In 2013, Sugata Mitra received the acclaimed TED Prize from none other than Sir Ken Robinson, a fierce advocate of bringing creativity back to schools. Before announcing the winner, Sir Robinson said:

So many kids are disengaged from education and there’s a tendency to confuse testing with learning […] What drives learning is curiosity, questioning … What fires people up to learn is having their mind opened up by possibilities.

Sir Ken Robinson at the TED2013 Prize

Sir Ken Robinson has also offered his quite insightful ideas on creativity in his own talk.

Creativity is the process of having original ideas that have value

If you’re not prepared to be wrong, you’ll never come up with anything original

Sir Ken Robinson in his Do schools Kill Creativity? TED Talk

What the hole in the wall experiment showed us, which Sir Ken Robinson reinforces, is that education should have room for exploration, being wrong, and creativity. Perhaps as much room as the other stuff we normally teach. With that in mind, how do we move away from the educational system depicted in Pink Floyd’s Another Brick in the Wall and not fall into the learnification trap? Our recent History and a particular wall can hold some answers.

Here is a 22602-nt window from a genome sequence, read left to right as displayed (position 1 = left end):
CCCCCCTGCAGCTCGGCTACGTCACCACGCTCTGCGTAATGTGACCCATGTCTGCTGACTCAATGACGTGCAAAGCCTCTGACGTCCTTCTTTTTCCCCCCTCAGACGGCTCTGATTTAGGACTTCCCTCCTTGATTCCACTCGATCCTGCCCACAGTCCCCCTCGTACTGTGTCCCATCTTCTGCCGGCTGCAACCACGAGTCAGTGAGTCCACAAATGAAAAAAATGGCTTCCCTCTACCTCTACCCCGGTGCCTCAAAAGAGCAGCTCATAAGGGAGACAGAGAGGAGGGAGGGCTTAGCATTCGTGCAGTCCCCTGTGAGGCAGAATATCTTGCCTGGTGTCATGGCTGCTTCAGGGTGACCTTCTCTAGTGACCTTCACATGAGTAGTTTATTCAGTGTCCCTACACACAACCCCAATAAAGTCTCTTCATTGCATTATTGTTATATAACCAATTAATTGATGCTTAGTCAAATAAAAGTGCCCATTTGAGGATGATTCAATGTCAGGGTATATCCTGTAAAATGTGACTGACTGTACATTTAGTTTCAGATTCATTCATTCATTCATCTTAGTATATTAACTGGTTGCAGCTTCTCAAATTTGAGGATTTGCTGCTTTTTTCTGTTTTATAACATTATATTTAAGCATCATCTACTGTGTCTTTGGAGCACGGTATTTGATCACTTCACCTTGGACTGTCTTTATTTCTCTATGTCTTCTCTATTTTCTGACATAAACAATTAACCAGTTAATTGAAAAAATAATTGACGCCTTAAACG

Berlin Wall: Leave the kids alone – sometimes

Graffiti on the Wall of Berlin

The Wall of Berlin was a symbol of a divided world. A world torn into two different ideologies of how life should be lived. It stood tall for 30 years separating families, friends, perspectives on the economy, politics, and dreams. When it finally came down in 1991, many people felt like some important paradigms were broken along with the concrete used to build the wall. This might be true for many sectors, but it doesn’t seem to have reached education as one might wish.